*** The Gang of 16: Yesterday, by a 68-31 vote, a group of bipartisan senators defeated a GOP filibuster on the Democratic-backed gun-control measure, so now Senate debate begins on the legislation. Sixteen GOP senators voted against the filibuster, while two Democrats (Mark Begich and Mark Pryor, both up for re-election next year in red states) voted for it. But we want to focus on the 16 GOP senators for a second, because they tell a larger story beyond guns. Here are the 16 who voted for cloture: Lamar Alexander (R-TN), Kelly Ayotte (R-NH), Richard Burr (R-NC), Saxby Chambliss (R-GA), Tom Coburn (R-OK), Susan Collins (R-ME), Bob Corker (R-TN), Jeff Flake (R-AZ), Lindsey Graham (R-SC), Dean Heller (R-NV), John Hoeven (R-ND), Johnny Isakson (R-GA), Mark Kirk (R-IL), John McCain (R-AZ), Pat Toomey (R-PA), and Roger Wicker (R-MS). If you’re the White House, these are the universe of 16 GOP senators willing to work you – on the budget, immigration, and guns. Of course, there’s one VERY BIG exception: Marco Rubio, who’s working on the bipartisan immigration proposal, voted FOR the filibuster.  But for the most part, these 16 senators have been ones most open to going to a dinner with the president (in fact, we think all but three have been to a dinner with him already), and they all seem to playing a part in one of the compromise working groups, either immigration, the budget or guns. File away this list, you’ll need it quite a bit if you are covering Congress.

*** All the moving parts in the gun debate: There are several other moving parts in the debate over guns. As NBC’s Mike Viqueira reports, the next Senate vote will come on Tuesday, with a procedural vote (requiring 60 to pass) on the Manchin-Toomey compromise on background checks… In addition, per NBC’s Kasie Hunt, former Rep. Gabby Giffords (D-AZ) will lobby senators who might be on the fence on the background checks. And today, her organization begins robo-calls thanking Sens. Joe Manchin and Pat Toomey for their work on background checks. (An example: “Hi, I'm Mark Kelly -- combat veteran, astronaut, and most importantly, husband to my brave wife Gabrielle Giffords. I'm calling to thank your senator, Pat Toomey, for working across party lines to sponsor critical legislation to keep guns out of the hands of criminals and the mentally ill by expanding background checks.”)… Also, NYC Mayor Michael Bloomberg’s Mayors Against Illegal Guns is airing a new TV ad (featuring a Newtown, CT parent) urging passage of background checks.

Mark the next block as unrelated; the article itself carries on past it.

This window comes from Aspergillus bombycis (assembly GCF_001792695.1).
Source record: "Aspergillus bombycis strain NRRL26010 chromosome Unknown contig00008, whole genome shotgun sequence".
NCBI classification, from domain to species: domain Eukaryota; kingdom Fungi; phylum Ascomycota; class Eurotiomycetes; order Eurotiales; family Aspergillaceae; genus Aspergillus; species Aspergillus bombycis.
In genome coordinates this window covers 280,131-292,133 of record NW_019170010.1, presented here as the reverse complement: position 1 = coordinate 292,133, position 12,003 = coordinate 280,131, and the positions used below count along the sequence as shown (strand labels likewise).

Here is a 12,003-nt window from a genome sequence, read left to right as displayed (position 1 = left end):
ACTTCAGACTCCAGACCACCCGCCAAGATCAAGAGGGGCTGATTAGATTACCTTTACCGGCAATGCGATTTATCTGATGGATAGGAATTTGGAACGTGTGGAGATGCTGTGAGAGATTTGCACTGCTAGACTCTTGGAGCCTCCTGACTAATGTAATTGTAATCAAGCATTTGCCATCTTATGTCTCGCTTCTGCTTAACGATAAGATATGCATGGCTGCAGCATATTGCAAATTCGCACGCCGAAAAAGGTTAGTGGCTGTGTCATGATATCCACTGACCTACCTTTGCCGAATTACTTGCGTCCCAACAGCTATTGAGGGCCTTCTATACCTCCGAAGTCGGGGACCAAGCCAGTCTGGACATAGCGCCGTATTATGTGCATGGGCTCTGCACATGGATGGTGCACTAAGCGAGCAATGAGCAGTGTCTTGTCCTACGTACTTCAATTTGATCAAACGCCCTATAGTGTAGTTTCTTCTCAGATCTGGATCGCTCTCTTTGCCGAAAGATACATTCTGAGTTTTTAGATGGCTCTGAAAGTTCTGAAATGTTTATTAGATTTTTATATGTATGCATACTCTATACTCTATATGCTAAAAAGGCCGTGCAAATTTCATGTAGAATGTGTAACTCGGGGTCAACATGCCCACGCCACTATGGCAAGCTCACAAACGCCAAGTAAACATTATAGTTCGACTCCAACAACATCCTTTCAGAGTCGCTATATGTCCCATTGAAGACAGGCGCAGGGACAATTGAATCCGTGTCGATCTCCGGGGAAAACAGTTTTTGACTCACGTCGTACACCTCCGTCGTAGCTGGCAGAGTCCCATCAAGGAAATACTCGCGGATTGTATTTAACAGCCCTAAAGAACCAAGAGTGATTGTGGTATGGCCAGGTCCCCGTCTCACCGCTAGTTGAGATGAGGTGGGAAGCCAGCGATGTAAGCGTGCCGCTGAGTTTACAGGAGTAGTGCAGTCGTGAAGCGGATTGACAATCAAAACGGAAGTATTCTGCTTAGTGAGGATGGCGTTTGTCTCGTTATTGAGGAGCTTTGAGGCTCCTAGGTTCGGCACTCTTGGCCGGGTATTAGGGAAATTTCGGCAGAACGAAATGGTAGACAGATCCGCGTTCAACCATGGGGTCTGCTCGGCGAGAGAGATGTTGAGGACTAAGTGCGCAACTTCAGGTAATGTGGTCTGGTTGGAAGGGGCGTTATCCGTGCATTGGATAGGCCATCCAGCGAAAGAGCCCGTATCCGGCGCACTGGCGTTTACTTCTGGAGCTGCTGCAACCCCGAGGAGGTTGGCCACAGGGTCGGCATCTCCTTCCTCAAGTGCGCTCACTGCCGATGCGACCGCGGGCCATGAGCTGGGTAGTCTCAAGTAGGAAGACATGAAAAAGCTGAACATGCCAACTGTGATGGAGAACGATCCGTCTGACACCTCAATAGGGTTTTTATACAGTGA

*** Gang of Eight appears likely to unveil immigration proposal on Tuesday: Meanwhile, on the issue of immigration, NBC’s Carrie Dann and NBC Latino's Sandra Lilley report that Tuesday appears to be the day for the formal unveiling of comprehensive immigration reform from the Gang of Eight. (That said, aides add the caveat that the legislation must be reviewed before a final unveiling is ready.) It's not clear yet what form that presentation will take and how the legislative language will be available when it’s public. At this point, aides are down to the issue of drafting the legislation. Previously, big hang-ups required the lawmakers involved to hash them out personally; those are resolved and we’re at the staff level now. Meanwhile, the New York Times has a readout of some of the details of the bill, including a heavy focus on merit-based visas for both high- and low- skilled workers.